Young book lovers will recognize a kindred spirit in this lively tale.


A girl faces a classic dilemma—discovering a quiet place to read—in this debut picture book.

For red-haired, pale-skinned Loulou Brown, a rainy day is the perfect time to read. Unfortunately, a house full of siblings means her location options are limited. Jake is building a fort next to the window seat; Dylan is baking in the kitchen; Lilah is planning to play dress-up in the bedroom; and Thomas is practicing drums in the garage. Even the bathroom faucet drips. A trip to the library gives Loulou space, but the silence makes her wonder what’s happening at home, so she checks out the perfect books for each sibling—and for her own inspiration. While there’s no mention of how Loulou gets to and from the library, kids who adore books are sure to find her appealing. Her joy in choosing volumes for her siblings— and building relationships with them after being annoyed by their presence—offers a valuable lesson about sharing not only reading, but family time as well. Short, simple sentences make the story easily accessible to newly independent readers. Bernard’s invented books with clever titles for each sibling—Jake gets Ideas for Little Architects—are right on target and are deftly featured in the humorous, soft-edged illustrations. Brayer (Licky the Lizard, 2018, etc.) uses a bright palette, despite the dreary day, which helps bring the exuberant Loulou to life.

Young book lovers will recognize a kindred spirit in this lively tale.

Pub Date: Nov. 5, 2019

ISBN: 978-1-64111-473-8

Page Count: 28

Publisher: Palmetto Publishing Group

Review Posted Online: Jan. 16, 2020

Kirkus Reviews Issue: March 1, 2020

Did you like this book?

No Comments Yet

More gift book than storybook, this is a meaningful addition to nursery bookshelves


A young child explores the unlimited potential inherent in all humans.

“Have you ever wondered why you are here?” asks the second-person narration. There is no one like you. Maybe you’re here to make a difference with your uniqueness; maybe you will speak for those who can’t or use your gifts to shine a light into the darkness. The no-frills, unrhymed narrative encourages readers to follow their hearts and tap into their limitless potential to be anything and do anything. The precisely inked and colored artwork plays with perspective from the first double-page spread, in which the child contemplates a mountain (or maybe an iceberg) in their hands. Later, they stand on a ladder to place white spots on tall, red mushrooms. The oversized flora and fauna seem to symbolize the presumptively insurmountable, reinforcing the book’s message that anything is possible. This quiet read, with its sophisticated central question, encourages children to reach for their untapped potential while reminding them it won’t be easy—they will make messes and mistakes—but the magic within can help overcome falls and failures. It’s unlikely that members of the intended audience have begun to wonder about their life’s purpose, but this life-affirming mood piece has honorable intentions. The child, accompanied by an adorable piglet and sporting overalls and a bird-beaked cap made of leaves, presents white.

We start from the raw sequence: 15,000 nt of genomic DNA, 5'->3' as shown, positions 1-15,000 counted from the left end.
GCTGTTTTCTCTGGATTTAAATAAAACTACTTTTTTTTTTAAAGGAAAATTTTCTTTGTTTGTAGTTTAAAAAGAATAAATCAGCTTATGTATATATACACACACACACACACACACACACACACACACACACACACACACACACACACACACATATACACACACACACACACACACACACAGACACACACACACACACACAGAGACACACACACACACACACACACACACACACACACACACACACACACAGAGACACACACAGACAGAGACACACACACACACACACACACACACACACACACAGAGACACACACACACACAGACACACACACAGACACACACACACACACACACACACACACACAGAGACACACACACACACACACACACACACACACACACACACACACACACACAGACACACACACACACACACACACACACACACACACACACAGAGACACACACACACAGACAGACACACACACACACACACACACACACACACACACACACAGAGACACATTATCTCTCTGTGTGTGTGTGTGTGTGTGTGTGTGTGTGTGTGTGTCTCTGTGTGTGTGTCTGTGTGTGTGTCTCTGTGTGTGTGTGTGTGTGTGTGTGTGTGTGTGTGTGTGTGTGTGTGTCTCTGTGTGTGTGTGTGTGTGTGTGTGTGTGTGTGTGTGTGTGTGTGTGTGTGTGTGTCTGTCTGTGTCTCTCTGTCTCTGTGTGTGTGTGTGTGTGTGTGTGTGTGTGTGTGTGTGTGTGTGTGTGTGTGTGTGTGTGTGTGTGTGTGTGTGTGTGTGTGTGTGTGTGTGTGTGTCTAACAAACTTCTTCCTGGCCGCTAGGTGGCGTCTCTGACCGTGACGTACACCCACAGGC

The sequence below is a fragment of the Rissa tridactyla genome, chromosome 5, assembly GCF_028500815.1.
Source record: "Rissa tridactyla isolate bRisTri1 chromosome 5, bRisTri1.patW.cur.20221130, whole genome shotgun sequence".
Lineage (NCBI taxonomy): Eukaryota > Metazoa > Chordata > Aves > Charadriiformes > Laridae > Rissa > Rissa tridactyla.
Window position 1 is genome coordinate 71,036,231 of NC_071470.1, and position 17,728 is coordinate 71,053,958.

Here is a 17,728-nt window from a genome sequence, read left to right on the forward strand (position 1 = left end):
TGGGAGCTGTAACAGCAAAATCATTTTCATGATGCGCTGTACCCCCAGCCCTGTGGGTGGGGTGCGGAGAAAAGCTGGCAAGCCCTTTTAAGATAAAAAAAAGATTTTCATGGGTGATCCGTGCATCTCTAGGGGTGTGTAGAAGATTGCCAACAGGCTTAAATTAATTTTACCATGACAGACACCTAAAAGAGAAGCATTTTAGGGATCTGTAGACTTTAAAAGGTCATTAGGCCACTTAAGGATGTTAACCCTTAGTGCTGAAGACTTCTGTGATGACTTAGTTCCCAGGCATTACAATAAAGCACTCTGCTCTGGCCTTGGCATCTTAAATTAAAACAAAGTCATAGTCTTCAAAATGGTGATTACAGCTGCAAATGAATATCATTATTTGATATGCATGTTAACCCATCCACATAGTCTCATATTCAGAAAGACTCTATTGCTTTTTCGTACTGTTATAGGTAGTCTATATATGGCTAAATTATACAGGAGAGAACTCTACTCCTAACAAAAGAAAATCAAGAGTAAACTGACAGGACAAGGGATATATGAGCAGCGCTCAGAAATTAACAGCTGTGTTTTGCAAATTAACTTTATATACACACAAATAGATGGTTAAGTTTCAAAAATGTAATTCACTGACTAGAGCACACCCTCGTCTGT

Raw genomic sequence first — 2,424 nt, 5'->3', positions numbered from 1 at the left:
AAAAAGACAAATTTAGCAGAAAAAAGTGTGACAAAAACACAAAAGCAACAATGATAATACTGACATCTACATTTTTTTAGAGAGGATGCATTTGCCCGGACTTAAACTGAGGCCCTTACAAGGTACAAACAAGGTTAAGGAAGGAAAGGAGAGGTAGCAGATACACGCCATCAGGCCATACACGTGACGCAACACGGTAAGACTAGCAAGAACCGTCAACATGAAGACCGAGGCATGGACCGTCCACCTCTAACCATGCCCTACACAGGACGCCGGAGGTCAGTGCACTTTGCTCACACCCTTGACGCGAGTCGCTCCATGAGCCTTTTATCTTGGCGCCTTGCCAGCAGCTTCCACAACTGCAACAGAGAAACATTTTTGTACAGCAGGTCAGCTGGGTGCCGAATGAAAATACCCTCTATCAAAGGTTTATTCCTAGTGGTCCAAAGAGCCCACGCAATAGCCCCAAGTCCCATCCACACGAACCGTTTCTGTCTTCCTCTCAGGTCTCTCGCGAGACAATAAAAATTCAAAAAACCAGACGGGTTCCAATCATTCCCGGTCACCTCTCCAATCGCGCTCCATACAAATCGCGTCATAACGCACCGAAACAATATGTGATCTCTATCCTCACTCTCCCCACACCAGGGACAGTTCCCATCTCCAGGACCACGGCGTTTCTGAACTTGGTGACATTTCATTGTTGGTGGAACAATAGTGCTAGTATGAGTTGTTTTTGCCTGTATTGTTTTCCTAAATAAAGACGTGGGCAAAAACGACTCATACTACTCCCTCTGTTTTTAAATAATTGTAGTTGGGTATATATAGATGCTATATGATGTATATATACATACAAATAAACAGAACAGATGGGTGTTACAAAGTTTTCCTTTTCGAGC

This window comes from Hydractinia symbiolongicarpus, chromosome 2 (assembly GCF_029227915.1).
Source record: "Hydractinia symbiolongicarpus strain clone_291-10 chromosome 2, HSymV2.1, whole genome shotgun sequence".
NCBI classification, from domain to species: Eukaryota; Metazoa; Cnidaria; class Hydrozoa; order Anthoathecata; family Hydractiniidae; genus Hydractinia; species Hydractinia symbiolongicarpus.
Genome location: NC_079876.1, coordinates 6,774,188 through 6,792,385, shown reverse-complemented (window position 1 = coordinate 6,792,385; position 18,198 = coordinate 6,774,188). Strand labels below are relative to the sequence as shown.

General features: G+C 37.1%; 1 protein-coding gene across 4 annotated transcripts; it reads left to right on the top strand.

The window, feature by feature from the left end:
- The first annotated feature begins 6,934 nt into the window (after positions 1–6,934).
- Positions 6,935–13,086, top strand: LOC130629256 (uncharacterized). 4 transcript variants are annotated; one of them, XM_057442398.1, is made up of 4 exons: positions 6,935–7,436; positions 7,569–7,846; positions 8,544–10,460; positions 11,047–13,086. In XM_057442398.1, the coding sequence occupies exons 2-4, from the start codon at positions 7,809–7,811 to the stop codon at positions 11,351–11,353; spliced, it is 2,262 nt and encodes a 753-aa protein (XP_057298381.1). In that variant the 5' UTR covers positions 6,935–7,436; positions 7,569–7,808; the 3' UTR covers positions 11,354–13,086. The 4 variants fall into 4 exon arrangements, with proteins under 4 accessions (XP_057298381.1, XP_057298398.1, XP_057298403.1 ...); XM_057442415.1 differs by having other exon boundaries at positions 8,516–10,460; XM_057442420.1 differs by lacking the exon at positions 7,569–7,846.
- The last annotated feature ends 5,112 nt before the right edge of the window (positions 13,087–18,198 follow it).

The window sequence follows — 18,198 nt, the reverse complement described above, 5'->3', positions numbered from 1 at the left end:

More gift book than storybook, this is a meaningful addition to nursery bookshelves . (Picture book. 2-8)

Pub Date: Sept. 15, 2019

ISBN: 978-1-946873-75-0

Page Count: 40

Publisher: Compendium

Review Posted Online: May 22, 2019

Kirkus Reviews Issue: June 15, 2019

Did you like this book?

No Comments Yet

Visually accomplished but marred by stereotypical cultural depictions.


Ellis, known for her illustrations for Colin Meloy’s Wildwood series, here riffs on the concept of “home.”

Shifting among homes mundane and speculative, contemporary and not, Ellis begins and ends with views of her own home and a peek into her studio. She highlights palaces and mansions, but she also takes readers to animal homes and a certain famously folkloric shoe (whose iconic Old Woman manages a passel of multiethnic kids absorbed in daring games). One spread showcases “some folks” who “live on the road”; a band unloads its tour bus in front of a theater marquee. Ellis’ compelling ink and gouache paintings, in a palette of blue-grays, sepia and brick red, depict scenes ranging from mythical, underwater Atlantis to a distant moonscape. Another spread, depicting a garden and large building under connected, transparent domes, invites readers to wonder: “Who in the world lives here? / And why?” (Earth is seen as a distant blue marble.) Some of Ellis’ chosen depictions, oddly juxtaposed and stripped of any historical or cultural context due to the stylized design and spare text, become stereotypical. “Some homes are boats. / Some homes are wigwams.” A sailing ship’s crew seems poised to land near a trio of men clad in breechcloths—otherwise unidentified and unremarked upon.

Visually accomplished but marred by stereotypical cultural depictions. (Picture book. 4-8)

Pub Date: Feb. 24, 2015

ISBN: 978-0-7636-6529-6

Page Count: 40

Publisher: Candlewick

Review Posted Online: Nov. 18, 2014

Kirkus Reviews Issue: Dec. 1, 2014

Did you like this book?

No Comments Yet